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Ezbet Abed Rabbo: “They make like art here”

Eva Bartlett | In Gaza

7 February 2009

On a visit to Ezbet Abed Rabbo during which I heard more harrowing testimonies of life under invasion, children shot dead before parents’ eyes, and being held captive for days on end, I took more photos than I could testimonies. Such is the widespread destruction in the eastern Jabaliya region that the testimonies will be spilling forth for weeks, if not longer.

Below are photos for which there wasn’t enough time that day to get the stories. Many of them speak for themselves, and the general theme is one of being held captive in one’s house or a neighbour’s for 3-5 days in general –in miserable conditions, without food, water, medicine, toilets…–and either having family members shot or being terrorized as captives who when finally released tried to run away only to be sniped or accosted by further Israeli snipers and soldiers positioned in occupied houses and on the streets.

Of those who survived the ordeal, or had evacuated before the land invasion, many came back to partially or completely destroyed homes. With no where else to live, some have erected tattered tents in the place of their houses, some are moving into refugee tents reminiscent of the 1948 expulsion of Palestinians from their homeland (the “Nakba”), when over 750,000 Palestinians were forced out of their homes, left to miserable conditions in refugee tents which have evolved into the densely inhabited refugee camps throughout Gaza and the West Bank (as well as those in Jordan, Lebanon and Syria).

While many buildings were evidently hit by missiles from F-16s, Apache helicopters, and the massive tanks occupying the area, others were leveled by bulldozers and by explosives, the remnants of which were littered in and around houses in the region.

My friend escorting me through the ravaged area pointed out of the Israeli invasion: “They make like art here,” of the houses. Indeed, Dali and Escher seem to have created these houses whose angles defy proportionality, which seem to melt into the earth.

He also pointed out various destroyed houses belonging to Fatah members, including one with a toppled roof resembling icing dripping off of a cake: it belonged to a high-up Fatah intelligence officer.

Down the road, Mahmoud Abed Rabbo stood outside a home which had housed 38 people. He said it was the 4th attack by invading Israeli soldiers on his house in 3 years, though by far the worst. He gestured to the A-frame which had been a normal 90 degree angle home, and said that his family had been home on Jan 7, when the Israeli military began heavy attacks on homes in the area.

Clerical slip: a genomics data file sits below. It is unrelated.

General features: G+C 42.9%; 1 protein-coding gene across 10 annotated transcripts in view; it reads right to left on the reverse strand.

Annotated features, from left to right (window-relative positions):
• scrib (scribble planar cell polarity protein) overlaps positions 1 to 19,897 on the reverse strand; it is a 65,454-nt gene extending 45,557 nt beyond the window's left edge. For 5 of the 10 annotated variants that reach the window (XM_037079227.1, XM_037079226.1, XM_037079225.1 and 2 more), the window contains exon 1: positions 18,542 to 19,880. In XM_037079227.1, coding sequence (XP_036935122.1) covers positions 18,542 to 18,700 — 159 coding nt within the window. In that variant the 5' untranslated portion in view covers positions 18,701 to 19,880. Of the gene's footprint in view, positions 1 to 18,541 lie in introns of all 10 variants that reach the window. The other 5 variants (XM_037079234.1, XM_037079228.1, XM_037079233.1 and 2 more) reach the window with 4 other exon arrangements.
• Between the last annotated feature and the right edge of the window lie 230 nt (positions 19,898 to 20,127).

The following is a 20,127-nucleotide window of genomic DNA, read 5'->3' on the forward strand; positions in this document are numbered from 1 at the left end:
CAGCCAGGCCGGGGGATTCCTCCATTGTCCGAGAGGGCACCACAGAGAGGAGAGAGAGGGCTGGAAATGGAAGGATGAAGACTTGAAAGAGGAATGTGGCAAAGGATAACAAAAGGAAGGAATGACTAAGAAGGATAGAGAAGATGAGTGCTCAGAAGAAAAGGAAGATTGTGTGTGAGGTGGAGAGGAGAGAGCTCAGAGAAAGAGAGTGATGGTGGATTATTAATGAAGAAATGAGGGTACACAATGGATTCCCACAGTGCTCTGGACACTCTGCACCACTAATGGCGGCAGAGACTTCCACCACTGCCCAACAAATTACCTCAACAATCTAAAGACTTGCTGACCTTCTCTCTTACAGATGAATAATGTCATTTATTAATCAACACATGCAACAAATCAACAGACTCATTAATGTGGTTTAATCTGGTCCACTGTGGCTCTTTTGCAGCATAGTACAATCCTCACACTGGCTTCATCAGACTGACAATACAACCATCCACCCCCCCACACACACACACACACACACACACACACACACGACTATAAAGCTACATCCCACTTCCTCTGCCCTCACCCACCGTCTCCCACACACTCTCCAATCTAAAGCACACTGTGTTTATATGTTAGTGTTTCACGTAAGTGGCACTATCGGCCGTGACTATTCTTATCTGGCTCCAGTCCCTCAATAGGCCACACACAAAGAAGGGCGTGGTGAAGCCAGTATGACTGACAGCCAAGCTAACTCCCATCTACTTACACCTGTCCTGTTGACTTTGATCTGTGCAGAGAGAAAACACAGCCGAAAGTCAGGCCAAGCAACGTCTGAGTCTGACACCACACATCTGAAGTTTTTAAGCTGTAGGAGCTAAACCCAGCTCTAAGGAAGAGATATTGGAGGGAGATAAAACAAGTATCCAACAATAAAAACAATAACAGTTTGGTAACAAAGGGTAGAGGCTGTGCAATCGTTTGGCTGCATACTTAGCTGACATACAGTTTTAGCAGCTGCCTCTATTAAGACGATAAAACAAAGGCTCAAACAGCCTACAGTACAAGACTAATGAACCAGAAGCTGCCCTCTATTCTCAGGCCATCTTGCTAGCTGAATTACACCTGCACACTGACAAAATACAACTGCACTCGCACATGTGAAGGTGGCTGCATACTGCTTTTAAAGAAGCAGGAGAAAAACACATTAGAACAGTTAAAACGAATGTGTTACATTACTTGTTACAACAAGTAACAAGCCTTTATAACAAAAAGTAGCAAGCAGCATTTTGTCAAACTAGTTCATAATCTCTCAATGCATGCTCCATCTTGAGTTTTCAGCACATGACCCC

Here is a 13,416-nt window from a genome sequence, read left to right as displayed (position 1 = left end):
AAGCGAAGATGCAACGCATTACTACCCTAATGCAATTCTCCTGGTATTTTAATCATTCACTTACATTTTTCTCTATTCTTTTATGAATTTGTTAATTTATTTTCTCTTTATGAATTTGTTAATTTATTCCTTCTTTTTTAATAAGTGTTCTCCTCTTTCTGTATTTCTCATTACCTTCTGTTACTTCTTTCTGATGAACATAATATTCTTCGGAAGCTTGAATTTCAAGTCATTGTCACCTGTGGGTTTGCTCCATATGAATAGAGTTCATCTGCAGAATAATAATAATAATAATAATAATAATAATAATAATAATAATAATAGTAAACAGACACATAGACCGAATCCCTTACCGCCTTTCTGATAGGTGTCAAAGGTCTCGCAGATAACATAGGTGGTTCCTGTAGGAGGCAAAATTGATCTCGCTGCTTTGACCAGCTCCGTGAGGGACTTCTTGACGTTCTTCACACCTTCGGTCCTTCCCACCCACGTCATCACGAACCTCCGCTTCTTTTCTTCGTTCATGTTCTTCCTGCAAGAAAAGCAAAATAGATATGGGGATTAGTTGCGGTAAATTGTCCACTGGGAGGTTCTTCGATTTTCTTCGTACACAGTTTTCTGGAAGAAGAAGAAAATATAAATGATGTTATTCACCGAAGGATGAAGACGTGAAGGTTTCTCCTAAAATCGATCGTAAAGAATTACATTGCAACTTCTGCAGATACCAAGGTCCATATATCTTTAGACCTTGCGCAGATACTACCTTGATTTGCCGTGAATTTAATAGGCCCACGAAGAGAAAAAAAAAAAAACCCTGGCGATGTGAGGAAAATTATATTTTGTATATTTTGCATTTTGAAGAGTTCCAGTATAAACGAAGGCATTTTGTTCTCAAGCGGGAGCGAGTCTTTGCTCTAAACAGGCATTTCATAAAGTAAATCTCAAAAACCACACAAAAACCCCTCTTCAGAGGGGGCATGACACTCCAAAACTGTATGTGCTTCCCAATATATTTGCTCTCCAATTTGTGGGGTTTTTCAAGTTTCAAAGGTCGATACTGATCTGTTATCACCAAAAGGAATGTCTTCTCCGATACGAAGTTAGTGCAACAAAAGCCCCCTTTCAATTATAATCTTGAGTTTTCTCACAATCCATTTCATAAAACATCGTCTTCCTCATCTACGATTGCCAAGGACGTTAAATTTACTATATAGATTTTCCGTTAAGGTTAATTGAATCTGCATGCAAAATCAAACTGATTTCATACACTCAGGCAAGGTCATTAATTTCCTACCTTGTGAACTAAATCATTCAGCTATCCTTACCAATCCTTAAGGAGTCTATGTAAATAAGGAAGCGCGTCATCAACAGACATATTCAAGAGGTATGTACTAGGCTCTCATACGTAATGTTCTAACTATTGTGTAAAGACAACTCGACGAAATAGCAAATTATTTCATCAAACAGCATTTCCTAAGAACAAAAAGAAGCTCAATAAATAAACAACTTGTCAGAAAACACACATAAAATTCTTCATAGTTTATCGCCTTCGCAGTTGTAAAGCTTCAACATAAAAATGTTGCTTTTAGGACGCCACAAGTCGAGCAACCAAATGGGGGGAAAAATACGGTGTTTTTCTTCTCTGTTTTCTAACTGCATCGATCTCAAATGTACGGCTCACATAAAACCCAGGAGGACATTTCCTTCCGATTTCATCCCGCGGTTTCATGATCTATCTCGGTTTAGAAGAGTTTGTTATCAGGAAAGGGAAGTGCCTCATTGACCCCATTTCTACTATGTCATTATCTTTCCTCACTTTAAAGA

“First, the Israeli army attacked around the house,” he said. “Then, the Israeli army attacked the home with 2 tank missiles. The radio said the army had declared a ceasefire from 1-4 pm, so our neighbours [the family of Khaled Abed Rabbo] left their home, to flee. They were carrying a white flag but the Israeli soldiers shot at them anyway, killing 2 children (2 year old, 1 year old), and injuring another child and an older man.”

At 2 pm, Mahmoud explained, the Israeli army detonated some explosives next to the wall of the house, then entered through the hole they’d made. His family was still inside.

He reported that the Israeli soldiers ordered his family to leave, to ‘go to Jabaliya and don’t turn back or we will kill you.’ Yet, he said they’d only gone about 200m down the road leading out of his area, arriving at the mosque, when they were stopped by more Israeli soldiers. The army picked out the young men, ordering the women and children to continue walking. Sixty men were led to a shelter for animals, their IDs were taken, and they were ordered to take off their clothes.

Naked except for their underclothes, they were used by the Israeli army as human shields while the army went house to house, knocking and blasting holes in walls to use as doors.

Mahmoud said that around 10 pm, most of the young men were released, all but 10 of them. Those 10 were abducted, believed to have been taken to Israel’s notorious Nakab prison. The rest were ordered rest to walk to Jabaliya, not to turn back or they would be killed.

When ground strikes finished and Israel army left the areas they had occupied, Mahmoud Abed Rabbo’s family, like many of those from Ezbet Abed Rabbo, came back home to find it destroyed.

[except for the first 4 photos (all of the Mahmoud Abed Rabbo home, in Ezbet Abed Rabbo), all others below are of different homes in the ravaged Ezbet Abed Rabbo area.]